Choice is a powerful factor in human motivation. When teaching reading, teachers need to give provide student choice as well as time to practice reading skill. Children who choose what they read are more likely to complete the books they begin. When teachers explain to their students why it is important to make these choices, a lifelong reading habit is established. Teachers studying for a master's degree in literacy can learn explicit teaching strategies to help students learn how to set a purpose for reading as well as how to make good reading choices.
Setting a purpose for reading
When teaching reading, teachers must help students understand that to read effectively, they must identify a reason for reading. Although teachers or assignments sometimes set purpose, skilled readers incorporate and internalize external purposes, such as entertainment, education or persuasion. Teachers with a master's degree in literacy are likely to have studied lessons designed to help students identify a purpose for their reading. Modeling is the best method for teaching students to set a purpose for reading. For example, a teacher picks up a book and asks students why anyone might read the book. Students brainstorm not only those reasons but also the strategies they used in identifying this purpose, including making inferences, reading the title of the book, checking to see if the book is fiction or nonfiction, and reading a blurb about the book. Helping students identify reading purpose helps them understand the value of accessing prior knowledge as well.
Making choices in reading
Study after study has shown educators that giving students a choice in what they read improves motivation exponentially. Teaching reading in the classroom effectively requires an extensive knowledge of books written especially for children. When teachers sit in circle time and “book talk” about the books the kids can choose, those teachers are encouraging students to begin making better independent book choices. When children choose what they read, they are less likely to only pretend to read. Giving children a choice in reading requires organization and knowledge about appropriate grade-level books, including which books are one or two levels higher or lower to ensure there are books to reach every child in the classroom. Some teachers who earn a master's degree in literacy take courses in children's literature to ensure they understand how to give kids this powerful choice.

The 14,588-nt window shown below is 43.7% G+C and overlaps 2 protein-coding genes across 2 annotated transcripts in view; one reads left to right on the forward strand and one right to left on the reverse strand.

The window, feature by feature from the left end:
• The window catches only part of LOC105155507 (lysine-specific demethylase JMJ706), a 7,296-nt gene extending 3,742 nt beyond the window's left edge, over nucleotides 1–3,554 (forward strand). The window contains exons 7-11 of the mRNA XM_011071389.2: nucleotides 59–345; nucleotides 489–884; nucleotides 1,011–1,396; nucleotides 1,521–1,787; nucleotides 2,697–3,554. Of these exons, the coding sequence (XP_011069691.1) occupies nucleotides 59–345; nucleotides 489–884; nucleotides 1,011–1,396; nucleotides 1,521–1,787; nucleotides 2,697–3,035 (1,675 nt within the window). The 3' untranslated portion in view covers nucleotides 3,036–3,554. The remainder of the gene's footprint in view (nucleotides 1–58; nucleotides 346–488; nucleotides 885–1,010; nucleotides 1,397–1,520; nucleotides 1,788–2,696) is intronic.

Using choice and setting purpose across the content areas
One of the best strategies for ensuring students learn content such as science or social studies is to encourage identification of purpose in reading nonfiction and to provide a variety of books so students can choose books that appeal to them. Teaching reading in the content areas is imperative as children get older because much of their school reading will emphasize these areas. Students must learn to set a purpose for content area reading so they can gather the correct information in minimal time. Many students find research daunting because of the density of information in nonfiction. Teachers who have completed coursework for a master's degree in literacy may be familiar with research techniques and can model good strategies for kids in the classroom.
Giving students opportunities to set a purpose for reading and choose which book they use to fulfill that purpose can make a notable difference in how students perceive their time in school. Students who learn to be self-sufficient and self-regulating may fare better after they leave school. Teaching reading requires more than just phonics and accurate reading aloud. Students must also be engaged in their learning so that they can problem-solve and use their knowledge to connect to new information.
Learn more about the LSUS M.Ed. Curriculum and Instruction: Reading & Literacy online program.
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